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EJB

EJB

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Published by Sudhanshu
Enterprise Java Beans
Enterprise Java Beans

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Published by: Sudhanshu on Apr 01, 2010
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12/24/2013

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EJB

Prof R P Saw

EJB in J2EE Server

Enterprise JavaBeans Technology 

Definition EJB technology can be defined as a Javabased, server-side, reusable component framework for distributed applications.

EJB Framework  

This framework facilitates centrally managed business logic, declarative deployment, and object persistence. Some of the characteristics of the EJB framework are as follows:
EJBs are Java objects executed within a server environment. EJBs can be distributed across many machines and accessed remotely as if they were on a local machine. EJBs are centrally managed by a container. Central to the EJB specification and architecture is an artifact known as an Enterprise Java Bean (which, like the framework, is often given the acronym EJB).

EJB Framework & JavaBeans Framework  

Even though the names from the EJB framework are very similar to the names from the JavaBeans framework, the specifications and designs of each framework are very different. The JavaBeans specification and component model and the Enterprise JavaBeans and component model have very little in common.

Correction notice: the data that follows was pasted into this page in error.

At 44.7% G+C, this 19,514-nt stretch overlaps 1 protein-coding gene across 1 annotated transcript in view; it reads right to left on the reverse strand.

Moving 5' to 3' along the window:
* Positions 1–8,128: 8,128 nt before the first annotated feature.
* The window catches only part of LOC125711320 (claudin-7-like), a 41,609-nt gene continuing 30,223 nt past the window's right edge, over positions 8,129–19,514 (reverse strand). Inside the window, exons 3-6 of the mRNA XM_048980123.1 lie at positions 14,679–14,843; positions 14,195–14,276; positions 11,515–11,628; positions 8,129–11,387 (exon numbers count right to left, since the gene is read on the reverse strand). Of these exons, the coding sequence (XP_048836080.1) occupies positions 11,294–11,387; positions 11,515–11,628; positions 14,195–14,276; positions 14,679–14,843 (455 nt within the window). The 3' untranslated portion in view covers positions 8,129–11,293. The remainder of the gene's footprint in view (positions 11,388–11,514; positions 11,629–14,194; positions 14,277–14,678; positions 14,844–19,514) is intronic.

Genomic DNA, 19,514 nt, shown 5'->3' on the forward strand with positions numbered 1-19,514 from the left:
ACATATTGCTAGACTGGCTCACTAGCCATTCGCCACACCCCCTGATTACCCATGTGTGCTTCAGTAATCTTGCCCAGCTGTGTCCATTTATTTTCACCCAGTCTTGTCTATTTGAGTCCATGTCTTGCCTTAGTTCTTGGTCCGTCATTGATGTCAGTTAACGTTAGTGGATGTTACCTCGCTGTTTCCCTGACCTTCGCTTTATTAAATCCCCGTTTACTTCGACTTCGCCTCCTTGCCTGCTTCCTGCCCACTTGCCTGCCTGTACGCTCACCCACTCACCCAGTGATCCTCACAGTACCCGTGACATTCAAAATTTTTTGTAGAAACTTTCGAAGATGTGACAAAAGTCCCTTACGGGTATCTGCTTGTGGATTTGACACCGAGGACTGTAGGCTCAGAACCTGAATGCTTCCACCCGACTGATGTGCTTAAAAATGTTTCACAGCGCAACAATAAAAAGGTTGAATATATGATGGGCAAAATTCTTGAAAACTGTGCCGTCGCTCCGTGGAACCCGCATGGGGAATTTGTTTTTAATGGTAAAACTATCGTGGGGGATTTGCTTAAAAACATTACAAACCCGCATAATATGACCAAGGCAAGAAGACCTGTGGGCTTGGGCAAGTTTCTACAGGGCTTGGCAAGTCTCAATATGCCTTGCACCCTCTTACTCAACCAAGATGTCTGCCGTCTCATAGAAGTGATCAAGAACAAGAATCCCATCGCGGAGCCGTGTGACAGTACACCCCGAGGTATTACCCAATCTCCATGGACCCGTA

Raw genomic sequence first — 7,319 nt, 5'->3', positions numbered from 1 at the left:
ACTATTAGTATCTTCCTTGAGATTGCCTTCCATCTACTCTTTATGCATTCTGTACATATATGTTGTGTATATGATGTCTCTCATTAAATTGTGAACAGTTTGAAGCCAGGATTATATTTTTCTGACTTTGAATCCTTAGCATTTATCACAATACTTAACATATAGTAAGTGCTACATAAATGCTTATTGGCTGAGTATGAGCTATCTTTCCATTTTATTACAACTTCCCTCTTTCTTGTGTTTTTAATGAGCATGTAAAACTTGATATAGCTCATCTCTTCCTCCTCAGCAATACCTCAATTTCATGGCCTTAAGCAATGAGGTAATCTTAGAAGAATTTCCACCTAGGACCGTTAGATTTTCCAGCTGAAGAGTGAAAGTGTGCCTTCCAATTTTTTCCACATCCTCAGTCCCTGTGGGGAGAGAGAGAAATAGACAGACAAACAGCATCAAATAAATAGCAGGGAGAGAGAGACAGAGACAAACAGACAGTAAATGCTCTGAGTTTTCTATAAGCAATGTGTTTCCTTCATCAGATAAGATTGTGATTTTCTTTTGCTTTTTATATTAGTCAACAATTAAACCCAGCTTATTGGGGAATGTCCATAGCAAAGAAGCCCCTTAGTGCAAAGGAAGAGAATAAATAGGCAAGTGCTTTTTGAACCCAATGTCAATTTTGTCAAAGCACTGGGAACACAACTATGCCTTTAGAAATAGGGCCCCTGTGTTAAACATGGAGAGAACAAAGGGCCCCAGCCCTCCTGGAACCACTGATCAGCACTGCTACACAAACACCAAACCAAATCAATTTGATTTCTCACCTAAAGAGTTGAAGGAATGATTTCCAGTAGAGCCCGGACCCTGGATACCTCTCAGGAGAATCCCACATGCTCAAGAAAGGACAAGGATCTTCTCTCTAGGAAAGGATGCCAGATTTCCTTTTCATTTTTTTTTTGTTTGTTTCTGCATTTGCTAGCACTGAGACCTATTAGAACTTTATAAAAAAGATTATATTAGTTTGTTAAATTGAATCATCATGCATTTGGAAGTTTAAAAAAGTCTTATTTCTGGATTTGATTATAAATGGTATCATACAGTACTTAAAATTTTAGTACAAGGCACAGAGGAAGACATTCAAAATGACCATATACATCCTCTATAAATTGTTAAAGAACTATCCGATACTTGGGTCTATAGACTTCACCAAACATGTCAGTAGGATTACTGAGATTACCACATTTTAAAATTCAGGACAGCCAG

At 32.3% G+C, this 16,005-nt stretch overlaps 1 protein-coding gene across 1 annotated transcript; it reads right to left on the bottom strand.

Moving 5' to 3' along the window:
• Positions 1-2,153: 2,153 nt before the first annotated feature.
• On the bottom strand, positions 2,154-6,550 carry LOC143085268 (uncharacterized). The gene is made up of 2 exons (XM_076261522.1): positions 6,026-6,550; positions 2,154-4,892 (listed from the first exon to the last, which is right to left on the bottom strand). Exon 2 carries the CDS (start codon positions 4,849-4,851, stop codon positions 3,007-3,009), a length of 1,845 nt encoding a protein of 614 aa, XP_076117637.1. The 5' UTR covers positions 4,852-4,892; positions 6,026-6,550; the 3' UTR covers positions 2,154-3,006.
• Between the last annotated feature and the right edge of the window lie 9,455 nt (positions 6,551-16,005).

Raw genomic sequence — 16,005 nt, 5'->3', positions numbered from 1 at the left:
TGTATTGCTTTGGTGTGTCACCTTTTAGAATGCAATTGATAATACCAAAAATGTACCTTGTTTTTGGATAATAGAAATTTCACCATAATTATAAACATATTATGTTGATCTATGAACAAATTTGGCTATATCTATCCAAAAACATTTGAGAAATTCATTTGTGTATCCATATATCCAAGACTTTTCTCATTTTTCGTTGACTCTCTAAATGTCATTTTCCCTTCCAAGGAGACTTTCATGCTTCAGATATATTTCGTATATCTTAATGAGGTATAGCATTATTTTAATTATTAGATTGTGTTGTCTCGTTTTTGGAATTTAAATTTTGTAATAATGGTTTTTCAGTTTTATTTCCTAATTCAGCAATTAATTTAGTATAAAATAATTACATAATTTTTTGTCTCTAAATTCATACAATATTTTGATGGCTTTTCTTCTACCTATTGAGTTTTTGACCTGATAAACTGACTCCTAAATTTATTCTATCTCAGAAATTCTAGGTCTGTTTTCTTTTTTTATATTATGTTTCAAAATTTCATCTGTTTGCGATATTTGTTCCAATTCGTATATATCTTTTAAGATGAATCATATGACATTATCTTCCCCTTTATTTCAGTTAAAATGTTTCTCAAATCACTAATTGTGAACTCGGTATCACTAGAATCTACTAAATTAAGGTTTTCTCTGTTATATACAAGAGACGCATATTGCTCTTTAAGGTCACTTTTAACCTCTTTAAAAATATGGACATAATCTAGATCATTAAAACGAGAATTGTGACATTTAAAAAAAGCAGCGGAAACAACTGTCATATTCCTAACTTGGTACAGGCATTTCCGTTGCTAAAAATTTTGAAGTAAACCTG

EJB Runtime Environment  

 

An Enterprise JavaBean is a Java object exposing a number of interfaces and which lives and executes inside of a runtime environment known as an EJB container. An Enterprise JavaBean cannot live outside of an EJB container. An EJB container is a runtime environment for managing enterprise beans. The container hosts and manages an enterprise bean in much the same manner that a Java servlet engine hosts a Java servlet. The EJB container instantiates and controls the enterprise beans and provides them with systemlevel services. A client application wishing to interact with an enterprise bean does not have direct access to an enterprise bean. Rather, the bean is isolated from the client application by the container.

Services Provided by an EJB Container